The California Primary: Millenials' Last Fling
  In God We Trust

The California Primary: Millennials' Last Fling


By Jeffrey Folks

Millennials, who first arrived in 1980, are the largest generational group in American history.  As such, they tend to have a deep-seated, some would say exaggerated, sense of their own importance.  Now that the last of the millennials, those born in the late 1990s, have reached voting age, the millennial generation is exerting ever greater influence on presidential politics.  The campaign of Bernie Sanders, one of the most radical leftists ever to run for the presidency, is almost their exclusive preserve.

Sanders's platform is well targeted to the idealism of most millennials.  It offers free universal health care ("Medicare for all"), free college tuition, a $15 minimum wage, expanded federal housing subsidies, immigration reform (including "dismantling" detention centers and allowing illegals to receive Obamacare and other federal benefits), LGBT rights, further climate change restrictions on fossil fuels, support for the Iran deal, making the wealthy pay "their fair share," and a host of other liberal proposals.

The great thing is, according to Bernie, that all of this costs us practically nothing.  Almost all of it would be paid for with new taxes on corporations and the rich.  And in Bernie's world, corporations and affluent investors would not pass along these costs to consumers.  They would just take the hit and keep providing goods and services at the same cost as before.  LOL.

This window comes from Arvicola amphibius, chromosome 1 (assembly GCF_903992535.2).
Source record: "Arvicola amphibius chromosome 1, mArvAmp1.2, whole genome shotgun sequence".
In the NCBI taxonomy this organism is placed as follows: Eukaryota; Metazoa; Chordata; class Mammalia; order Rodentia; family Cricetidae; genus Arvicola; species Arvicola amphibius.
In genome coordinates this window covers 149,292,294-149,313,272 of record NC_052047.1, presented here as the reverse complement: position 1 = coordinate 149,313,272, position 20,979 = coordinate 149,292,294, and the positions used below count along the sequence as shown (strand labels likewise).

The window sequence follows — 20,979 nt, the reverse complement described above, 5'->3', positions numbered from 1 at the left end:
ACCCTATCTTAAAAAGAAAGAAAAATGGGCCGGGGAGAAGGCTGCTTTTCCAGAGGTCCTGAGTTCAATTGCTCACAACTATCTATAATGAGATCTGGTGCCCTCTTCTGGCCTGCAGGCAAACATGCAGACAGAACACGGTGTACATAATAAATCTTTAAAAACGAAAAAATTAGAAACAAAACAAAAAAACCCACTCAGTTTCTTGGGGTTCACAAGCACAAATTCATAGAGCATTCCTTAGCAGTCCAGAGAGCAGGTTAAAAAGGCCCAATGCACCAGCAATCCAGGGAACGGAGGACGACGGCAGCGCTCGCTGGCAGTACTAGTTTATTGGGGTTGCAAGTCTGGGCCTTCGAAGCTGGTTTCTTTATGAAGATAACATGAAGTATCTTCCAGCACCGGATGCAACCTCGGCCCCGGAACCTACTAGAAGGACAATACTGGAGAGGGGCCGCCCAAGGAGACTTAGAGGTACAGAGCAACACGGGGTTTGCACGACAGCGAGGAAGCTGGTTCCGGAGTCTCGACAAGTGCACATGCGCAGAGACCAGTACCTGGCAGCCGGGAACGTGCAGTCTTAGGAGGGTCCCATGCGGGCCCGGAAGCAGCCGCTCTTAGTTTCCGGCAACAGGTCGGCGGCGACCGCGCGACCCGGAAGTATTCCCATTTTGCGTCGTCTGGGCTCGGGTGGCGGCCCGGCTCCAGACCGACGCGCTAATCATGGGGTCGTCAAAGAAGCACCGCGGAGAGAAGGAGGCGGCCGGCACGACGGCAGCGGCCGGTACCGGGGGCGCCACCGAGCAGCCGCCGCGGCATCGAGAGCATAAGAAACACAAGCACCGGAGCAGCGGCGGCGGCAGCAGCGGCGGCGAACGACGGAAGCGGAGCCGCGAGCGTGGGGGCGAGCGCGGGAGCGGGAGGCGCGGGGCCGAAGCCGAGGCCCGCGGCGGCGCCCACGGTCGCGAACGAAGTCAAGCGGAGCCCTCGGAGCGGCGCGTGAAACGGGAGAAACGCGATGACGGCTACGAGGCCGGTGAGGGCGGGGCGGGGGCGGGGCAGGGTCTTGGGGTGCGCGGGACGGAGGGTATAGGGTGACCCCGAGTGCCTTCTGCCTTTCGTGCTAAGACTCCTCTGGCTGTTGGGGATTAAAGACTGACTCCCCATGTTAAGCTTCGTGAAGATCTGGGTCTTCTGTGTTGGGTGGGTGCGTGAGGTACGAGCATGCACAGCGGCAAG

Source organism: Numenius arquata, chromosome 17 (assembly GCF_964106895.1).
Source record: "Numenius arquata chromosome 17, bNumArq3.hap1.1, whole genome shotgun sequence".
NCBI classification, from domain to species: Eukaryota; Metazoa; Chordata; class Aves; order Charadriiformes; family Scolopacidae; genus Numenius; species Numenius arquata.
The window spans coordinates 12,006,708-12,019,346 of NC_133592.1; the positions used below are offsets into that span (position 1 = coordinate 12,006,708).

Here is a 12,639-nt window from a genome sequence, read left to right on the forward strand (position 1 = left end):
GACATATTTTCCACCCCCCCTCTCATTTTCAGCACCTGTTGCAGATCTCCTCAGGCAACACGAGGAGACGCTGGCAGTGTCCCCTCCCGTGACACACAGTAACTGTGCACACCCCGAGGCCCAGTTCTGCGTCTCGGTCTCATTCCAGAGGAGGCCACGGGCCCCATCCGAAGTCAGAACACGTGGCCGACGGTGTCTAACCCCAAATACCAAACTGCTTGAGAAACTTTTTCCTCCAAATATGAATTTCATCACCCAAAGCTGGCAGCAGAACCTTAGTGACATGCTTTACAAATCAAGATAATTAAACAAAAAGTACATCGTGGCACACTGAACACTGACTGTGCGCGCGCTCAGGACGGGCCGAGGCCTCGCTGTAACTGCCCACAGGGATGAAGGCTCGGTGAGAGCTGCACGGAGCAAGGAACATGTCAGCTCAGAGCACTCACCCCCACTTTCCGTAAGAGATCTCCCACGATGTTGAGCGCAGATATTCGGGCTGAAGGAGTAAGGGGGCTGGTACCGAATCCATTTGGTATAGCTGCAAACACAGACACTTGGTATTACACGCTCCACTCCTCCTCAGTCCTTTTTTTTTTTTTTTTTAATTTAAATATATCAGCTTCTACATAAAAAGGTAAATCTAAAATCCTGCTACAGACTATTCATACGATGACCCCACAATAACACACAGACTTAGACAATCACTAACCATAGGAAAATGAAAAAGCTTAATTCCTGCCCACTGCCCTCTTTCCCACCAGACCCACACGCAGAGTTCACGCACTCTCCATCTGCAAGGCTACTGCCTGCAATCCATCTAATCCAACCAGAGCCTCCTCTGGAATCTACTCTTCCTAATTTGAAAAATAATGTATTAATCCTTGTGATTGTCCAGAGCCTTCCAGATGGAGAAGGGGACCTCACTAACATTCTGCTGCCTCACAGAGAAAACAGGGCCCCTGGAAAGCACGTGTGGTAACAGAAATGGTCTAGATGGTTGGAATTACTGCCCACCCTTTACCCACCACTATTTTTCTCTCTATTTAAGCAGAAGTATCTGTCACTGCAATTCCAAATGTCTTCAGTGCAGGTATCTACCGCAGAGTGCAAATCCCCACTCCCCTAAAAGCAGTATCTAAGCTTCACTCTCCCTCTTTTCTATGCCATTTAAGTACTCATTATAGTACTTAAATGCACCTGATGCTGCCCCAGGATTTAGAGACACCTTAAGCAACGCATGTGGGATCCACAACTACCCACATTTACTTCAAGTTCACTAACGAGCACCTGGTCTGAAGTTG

Despite, or perhaps because of, the fantasyland nature of his campaign, Sanders is running neck and neck in elected delegates with Hillary Clinton (who lives in her own fantasyland of women's victimization, an end to "mass incarceration" of minorities, and "no material marked classified at the time").  Sanders may well win the California primary and a host of others held on June 7 and legitimately claim an equal right to the nomination, despite the inevitability of Hillary's "clinching" it.  When the Democratic convention opens on July 25 in Philadelphia, it is certain that tens of thousands of millennials will be there, some inside the convention hall as Sanders delegates but most demonstrating outside.  If the violence we have seen in Albuquerque and Las Vegas is any indication, Sanders supporters will not go away quietly.

That is because of the importance that so many millennials attach to the campaign of Bernie Sanders.  The Sanders crusade has come at a pivotal moment in the lives of the millennial generation – pivotal because, as a group with an average age of 26, millennials are now on the cusp of real adult responsibility, and the transition from adolescence to adulthood is a difficult and fearful time in life.  No wonder Sanders's supporters opt for fantasyland – it is so much more pleasant to imagine a world of free everything than to tumble into the adult world of work, parenting, and monthly bills.